Shaykh Hamza Yusuf
Shaykh Hamza Yusuf was born in Washington State and raised in Northern California. In 1977, he became Muslim and subsequently traveled to the Muslim world and studied for ten years in the U. A. E., Saudi Arabia, as well as North and West Africa. He received teaching licenses in various Islamic subjects from several well-known scholars in various countries. After ten years of studies abroad, he returned to the USA and took degrees in Religious Studies and Health Care. He has traveled all over the world giving talks on Islam. He also founded Zaytuna Institute which has established an international reputation for presenting a classical picture of Islam in the West and which is dedicated to the revival of traditional study methods and the sciences of Islam. Shaykh Hamza is the first American lecturer to teach in Morocco's prestigious and oldest University, the Karaouine in Fes. In addition, he has translated into modern English several classical Arabic traditional texts and poems. Shaykh Hamza currently resides in Northern California with his wife and five children.
||Every community should have a group of people that commits to sighting the new moon each month. High-quality astronomy magazines and websites indicate the most probable day for its sighting. However, astronomical new moons and juristic new moons are not the same: the birth of a new moon astronomically is not its birth according to the jurists of Islam. This fact creates much confusion every year and could be easily resolved if Muslims return to the sunna of the Prophet , as he said in a sound hadith related by Imam al-Hakim, "The best of Allah's servants are those who observe the new moons and shadows as a way of remembering Allah." Although the hadith generally refers to the muezzin who traditionally fulfilled that function, it does not exclude others who partake in the practice of tawqit.|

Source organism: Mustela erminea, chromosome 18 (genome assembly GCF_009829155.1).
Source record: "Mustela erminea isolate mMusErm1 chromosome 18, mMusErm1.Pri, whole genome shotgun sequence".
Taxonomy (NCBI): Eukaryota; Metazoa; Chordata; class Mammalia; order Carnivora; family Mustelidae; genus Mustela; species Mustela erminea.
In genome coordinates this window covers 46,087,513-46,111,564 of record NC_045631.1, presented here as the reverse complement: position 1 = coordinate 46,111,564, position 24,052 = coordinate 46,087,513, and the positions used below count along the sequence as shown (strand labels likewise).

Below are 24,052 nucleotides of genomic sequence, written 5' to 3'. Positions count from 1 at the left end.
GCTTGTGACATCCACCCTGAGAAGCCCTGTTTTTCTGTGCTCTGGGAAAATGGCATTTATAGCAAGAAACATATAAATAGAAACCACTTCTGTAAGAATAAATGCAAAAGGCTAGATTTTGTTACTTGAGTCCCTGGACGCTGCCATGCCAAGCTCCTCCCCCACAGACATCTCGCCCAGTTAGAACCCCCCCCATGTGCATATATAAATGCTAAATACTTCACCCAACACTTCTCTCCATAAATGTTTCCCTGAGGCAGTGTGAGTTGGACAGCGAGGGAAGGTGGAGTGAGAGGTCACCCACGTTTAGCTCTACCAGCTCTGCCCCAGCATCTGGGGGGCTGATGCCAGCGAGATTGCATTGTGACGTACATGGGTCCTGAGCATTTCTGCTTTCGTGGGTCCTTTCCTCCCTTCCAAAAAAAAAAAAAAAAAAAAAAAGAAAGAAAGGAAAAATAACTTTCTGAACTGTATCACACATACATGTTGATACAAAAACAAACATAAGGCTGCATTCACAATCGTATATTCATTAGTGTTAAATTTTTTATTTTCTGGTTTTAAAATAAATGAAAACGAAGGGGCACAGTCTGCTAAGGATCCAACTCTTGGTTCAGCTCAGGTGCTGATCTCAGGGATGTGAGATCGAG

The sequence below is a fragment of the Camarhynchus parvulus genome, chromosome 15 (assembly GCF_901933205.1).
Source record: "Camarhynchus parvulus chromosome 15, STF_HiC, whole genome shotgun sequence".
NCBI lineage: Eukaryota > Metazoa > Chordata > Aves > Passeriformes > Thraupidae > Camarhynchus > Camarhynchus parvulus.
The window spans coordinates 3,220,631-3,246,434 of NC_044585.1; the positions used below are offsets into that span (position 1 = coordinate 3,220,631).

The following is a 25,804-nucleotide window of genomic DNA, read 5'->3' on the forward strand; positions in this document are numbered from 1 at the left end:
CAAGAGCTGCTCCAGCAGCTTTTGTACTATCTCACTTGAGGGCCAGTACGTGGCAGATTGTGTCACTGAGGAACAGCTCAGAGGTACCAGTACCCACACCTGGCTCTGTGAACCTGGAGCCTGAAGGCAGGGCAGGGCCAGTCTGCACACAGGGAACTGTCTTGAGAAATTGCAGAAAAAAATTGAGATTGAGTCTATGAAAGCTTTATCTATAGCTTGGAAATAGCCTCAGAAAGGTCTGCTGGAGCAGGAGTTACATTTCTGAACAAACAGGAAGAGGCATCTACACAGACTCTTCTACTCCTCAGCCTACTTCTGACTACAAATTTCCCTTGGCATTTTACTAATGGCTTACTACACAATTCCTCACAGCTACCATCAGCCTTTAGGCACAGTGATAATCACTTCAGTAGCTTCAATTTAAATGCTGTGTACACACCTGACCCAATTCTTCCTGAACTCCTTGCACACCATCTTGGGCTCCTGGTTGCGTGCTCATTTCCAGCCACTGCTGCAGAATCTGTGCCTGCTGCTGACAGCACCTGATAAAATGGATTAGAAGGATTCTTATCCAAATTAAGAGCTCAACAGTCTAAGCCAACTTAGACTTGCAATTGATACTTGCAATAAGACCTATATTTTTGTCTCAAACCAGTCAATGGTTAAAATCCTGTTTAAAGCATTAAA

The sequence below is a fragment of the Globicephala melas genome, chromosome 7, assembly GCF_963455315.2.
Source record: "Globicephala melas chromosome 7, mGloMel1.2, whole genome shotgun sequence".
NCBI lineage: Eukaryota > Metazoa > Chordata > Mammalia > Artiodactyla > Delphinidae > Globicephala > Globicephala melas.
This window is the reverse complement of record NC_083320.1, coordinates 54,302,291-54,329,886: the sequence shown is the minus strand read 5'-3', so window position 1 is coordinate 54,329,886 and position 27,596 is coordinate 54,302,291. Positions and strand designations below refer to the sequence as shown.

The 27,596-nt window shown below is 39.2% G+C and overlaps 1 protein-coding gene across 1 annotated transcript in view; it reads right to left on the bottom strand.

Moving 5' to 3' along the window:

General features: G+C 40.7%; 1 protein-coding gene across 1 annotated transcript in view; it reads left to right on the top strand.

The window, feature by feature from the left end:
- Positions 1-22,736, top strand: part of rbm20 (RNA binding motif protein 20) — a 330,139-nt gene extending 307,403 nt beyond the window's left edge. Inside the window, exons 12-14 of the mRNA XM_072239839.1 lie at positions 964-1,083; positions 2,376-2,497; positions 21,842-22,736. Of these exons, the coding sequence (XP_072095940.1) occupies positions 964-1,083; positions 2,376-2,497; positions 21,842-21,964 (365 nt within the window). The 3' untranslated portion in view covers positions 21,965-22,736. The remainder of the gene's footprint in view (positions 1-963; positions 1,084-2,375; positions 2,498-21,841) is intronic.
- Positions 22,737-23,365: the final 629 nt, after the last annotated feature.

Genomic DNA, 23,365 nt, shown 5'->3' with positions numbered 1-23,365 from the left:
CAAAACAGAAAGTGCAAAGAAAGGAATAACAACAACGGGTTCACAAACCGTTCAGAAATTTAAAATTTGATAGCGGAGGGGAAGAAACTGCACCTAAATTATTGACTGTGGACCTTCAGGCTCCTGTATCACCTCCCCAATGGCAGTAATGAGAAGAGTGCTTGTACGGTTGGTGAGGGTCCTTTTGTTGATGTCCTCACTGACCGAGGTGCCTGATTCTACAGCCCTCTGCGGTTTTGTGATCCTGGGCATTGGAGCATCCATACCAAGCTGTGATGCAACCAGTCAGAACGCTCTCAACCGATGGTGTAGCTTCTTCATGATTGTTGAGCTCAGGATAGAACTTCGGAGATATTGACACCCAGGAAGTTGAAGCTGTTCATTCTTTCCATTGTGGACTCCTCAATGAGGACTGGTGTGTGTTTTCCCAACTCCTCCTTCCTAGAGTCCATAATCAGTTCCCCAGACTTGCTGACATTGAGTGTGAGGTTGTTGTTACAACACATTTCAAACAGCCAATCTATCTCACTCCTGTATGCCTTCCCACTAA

|This paper will examine the issue of Muslims physically sighting the crescent moon as the basis for beginning the months that constitute their lunar calendar. The argument posed here is especially relevant in the United States and Canada where the Islamic Society of North America (ISNA) and its allied Fiqh Council of North America are attempting to establish a norm of using calculations as the basis for determining the beginning of the lunar calendar, and the timing of associated devotional acts such as the Fast of Ramadan and the Hajj.|